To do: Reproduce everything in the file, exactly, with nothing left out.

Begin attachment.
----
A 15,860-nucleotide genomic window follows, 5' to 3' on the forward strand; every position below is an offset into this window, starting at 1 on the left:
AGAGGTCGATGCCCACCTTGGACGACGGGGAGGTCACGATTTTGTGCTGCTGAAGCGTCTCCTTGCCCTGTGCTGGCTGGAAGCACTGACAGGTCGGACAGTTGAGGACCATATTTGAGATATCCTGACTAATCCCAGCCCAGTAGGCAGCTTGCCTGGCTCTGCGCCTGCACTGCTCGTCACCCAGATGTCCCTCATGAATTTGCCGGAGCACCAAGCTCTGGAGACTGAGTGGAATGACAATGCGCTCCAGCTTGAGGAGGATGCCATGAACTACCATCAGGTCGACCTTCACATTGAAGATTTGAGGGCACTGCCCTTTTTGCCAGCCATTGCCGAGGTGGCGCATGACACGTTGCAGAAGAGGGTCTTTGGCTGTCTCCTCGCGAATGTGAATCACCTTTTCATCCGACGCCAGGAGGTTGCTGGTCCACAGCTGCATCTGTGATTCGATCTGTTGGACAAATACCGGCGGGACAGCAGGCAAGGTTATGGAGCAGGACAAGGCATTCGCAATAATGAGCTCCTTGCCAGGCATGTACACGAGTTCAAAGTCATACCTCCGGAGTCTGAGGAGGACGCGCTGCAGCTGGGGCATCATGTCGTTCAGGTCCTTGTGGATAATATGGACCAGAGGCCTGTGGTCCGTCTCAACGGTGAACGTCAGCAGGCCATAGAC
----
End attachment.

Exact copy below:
A 15,860-nucleotide genomic window follows, 5' to 3' on the forward strand; every position below is an offset into this window, starting at 1 on the left:
AGAGGTCGATGCCCACCTTGGACGACGGGGAGGTCACGATTTTGTGCTGCTGAAGCGTCTCCTTGCCCTGTGCTGGCTGGAAGCACTGACAGGTCGGACAGTTGAGGACCATATTTGAGATATCCTGACTAATCCCAGCCCAGTAGGCAGCTTGCCTGGCTCTGCGCCTGCACTGCTCGTCACCCAGATGTCCCTCATGAATTTGCCGGAGCACCAAGCTCTGGAGACTGAGTGGAATGACAATGCGCTCCAGCTTGAGGAGGATGCCATGAACTACCATCAGGTCGACCTTCACATTGAAGATTTGAGGGCACTGCCCTTTTTGCCAGCCATTGCCGAGGTGGCGCATGACACGTTGCAGAAGAGGGTCTTTGGCTGTCTCCTCGCGAATGTGAATCACCTTTTCATCCGACGCCAGGAGGTTGCTGGTCCACAGCTGCATCTGTGATTCGATCTGTTGGACAAATACCGGCGGGACAGCAGGCAAGGTTATGGAGCAGGACAAGGCATTCGCAATAATGAGCTCCTTGCCAGGCATGTACACGAGTTCAAAGTCATACCTCCGGAGTCTGAGGAGGACGCGCTGCAGCTGGGGCATCATGTCGTTCAGGTCCTTGTGGATAATATGGACCAGAGGCCTGTGGTCCGTCTCAACGGTGAACGTCAGCAGGCCATAGAC